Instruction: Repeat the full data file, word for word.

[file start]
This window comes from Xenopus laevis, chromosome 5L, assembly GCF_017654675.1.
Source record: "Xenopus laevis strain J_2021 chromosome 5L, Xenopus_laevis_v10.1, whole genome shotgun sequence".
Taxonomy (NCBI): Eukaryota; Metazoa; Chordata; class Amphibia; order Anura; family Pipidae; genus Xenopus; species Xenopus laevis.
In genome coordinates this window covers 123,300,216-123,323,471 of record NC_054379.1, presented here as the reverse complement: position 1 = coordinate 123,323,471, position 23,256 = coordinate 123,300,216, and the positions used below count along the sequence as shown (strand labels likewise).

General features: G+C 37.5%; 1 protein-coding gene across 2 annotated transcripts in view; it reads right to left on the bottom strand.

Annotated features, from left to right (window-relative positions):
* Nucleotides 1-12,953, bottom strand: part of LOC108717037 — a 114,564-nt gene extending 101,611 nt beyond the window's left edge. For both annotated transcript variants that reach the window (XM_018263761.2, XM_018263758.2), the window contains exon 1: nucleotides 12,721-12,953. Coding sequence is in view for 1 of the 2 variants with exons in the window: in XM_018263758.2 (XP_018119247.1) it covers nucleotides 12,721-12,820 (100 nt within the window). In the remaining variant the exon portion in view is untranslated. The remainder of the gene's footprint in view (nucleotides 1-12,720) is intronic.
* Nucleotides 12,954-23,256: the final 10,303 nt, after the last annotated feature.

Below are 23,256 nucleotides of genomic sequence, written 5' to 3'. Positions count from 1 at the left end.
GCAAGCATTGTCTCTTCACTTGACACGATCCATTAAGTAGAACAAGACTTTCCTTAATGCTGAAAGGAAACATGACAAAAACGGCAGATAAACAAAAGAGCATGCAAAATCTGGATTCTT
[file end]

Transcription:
This window comes from Xenopus laevis, chromosome 5L, assembly GCF_017654675.1.
Source record: "Xenopus laevis strain J_2021 chromosome 5L, Xenopus_laevis_v10.1, whole genome shotgun sequence".
Taxonomy (NCBI): Eukaryota; Metazoa; Chordata; class Amphibia; order Anura; family Pipidae; genus Xenopus; species Xenopus laevis.
In genome coordinates this window covers 123,300,216-123,323,471 of record NC_054379.1, presented here as the reverse complement: position 1 = coordinate 123,323,471, position 23,256 = coordinate 123,300,216, and the positions used below count along the sequence as shown (strand labels likewise).

General features: G+C 37.5%; 1 protein-coding gene across 2 annotated transcripts in view; it reads right to left on the bottom strand.

Annotated features, from left to right (window-relative positions):
* Nucleotides 1-12,953, bottom strand: part of LOC108717037 — a 114,564-nt gene extending 101,611 nt beyond the window's left edge. For both annotated transcript variants that reach the window (XM_018263761.2, XM_018263758.2), the window contains exon 1: nucleotides 12,721-12,953. Coding sequence is in view for 1 of the 2 variants with exons in the window: in XM_018263758.2 (XP_018119247.1) it covers nucleotides 12,721-12,820 (100 nt within the window). In the remaining variant the exon portion in view is untranslated. The remainder of the gene's footprint in view (nucleotides 1-12,720) is intronic.
* Nucleotides 12,954-23,256: the final 10,303 nt, after the last annotated feature.

Below are 23,256 nucleotides of genomic sequence, written 5' to 3'. Positions count from 1 at the left end.
GCAAGCATTGTCTCTTCACTTGACACGATCCATTAAGTAGAACAAGACTTTCCTTAATGCTGAAAGGAAACATGACAAAAACGGCAGATAAACAAAAGAGCATGCAAAATCTGGATTCTT